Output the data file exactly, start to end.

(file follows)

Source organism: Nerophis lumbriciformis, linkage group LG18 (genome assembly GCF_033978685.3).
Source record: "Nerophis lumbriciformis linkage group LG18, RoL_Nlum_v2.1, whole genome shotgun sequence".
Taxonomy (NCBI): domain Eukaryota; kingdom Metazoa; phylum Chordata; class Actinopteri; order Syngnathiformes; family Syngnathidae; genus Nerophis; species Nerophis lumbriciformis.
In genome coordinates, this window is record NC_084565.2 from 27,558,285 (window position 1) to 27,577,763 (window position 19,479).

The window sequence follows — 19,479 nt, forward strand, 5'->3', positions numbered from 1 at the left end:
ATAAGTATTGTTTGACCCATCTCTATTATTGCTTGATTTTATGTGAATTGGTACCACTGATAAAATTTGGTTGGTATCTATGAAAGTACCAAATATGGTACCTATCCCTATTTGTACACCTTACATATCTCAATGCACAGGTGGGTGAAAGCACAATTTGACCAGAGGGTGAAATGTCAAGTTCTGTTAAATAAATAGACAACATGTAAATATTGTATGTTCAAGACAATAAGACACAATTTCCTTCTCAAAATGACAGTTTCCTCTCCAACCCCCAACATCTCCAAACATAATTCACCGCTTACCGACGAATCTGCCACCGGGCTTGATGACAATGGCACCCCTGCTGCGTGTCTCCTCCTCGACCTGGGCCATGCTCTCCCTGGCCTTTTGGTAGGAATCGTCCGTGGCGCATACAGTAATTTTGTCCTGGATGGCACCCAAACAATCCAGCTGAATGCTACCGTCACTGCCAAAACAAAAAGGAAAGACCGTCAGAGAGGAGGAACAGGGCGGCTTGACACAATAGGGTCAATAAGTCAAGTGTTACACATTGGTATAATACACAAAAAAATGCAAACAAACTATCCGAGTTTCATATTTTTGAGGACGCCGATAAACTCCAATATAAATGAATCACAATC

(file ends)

Source organism: Nerophis lumbriciformis, linkage group LG18 (genome assembly GCF_033978685.3).
Source record: "Nerophis lumbriciformis linkage group LG18, RoL_Nlum_v2.1, whole genome shotgun sequence".
Taxonomy (NCBI): domain Eukaryota; kingdom Metazoa; phylum Chordata; class Actinopteri; order Syngnathiformes; family Syngnathidae; genus Nerophis; species Nerophis lumbriciformis.
In genome coordinates, this window is record NC_084565.2 from 27,558,285 (window position 1) to 27,577,763 (window position 19,479).

The window sequence follows — 19,479 nt, forward strand, 5'->3', positions numbered from 1 at the left end:
ATAAGTATTGTTTGACCCATCTCTATTATTGCTTGATTTTATGTGAATTGGTACCACTGATAAAATTTGGTTGGTATCTATGAAAGTACCAAATATGGTACCTATCCCTATTTGTACACCTTACATATCTCAATGCACAGGTGGGTGAAAGCACAATTTGACCAGAGGGTGAAATGTCAAGTTCTGTTAAATAAATAGACAACATGTAAATATTGTATGTTCAAGACAATAAGACACAATTTCCTTCTCAAAATGACAGTTTCCTCTCCAACCCCCAACATCTCCAAACATAATTCACCGCTTACCGACGAATCTGCCACCGGGCTTGATGACAATGGCACCCCTGCTGCGTGTCTCCTCCTCGACCTGGGCCATGCTCTCCCTGGCCTTTTGGTAGGAATCGTCCGTGGCGCATACAGTAATTTTGTCCTGGATGGCACCCAAACAATCCAGCTGAATGCTACCGTCACTGCCAAAACAAAAAGGAAAGACCGTCAGAGAGGAGGAACAGGGCGGCTTGACACAATAGGGTCAATAAGTCAAGTGTTACACATTGGTATAATACACAAAAAAATGCAAACAAACTATCCGAGTTTCATATTTTTGAGGACGCCGATAAACTCCAATATAAATGAATCACAATC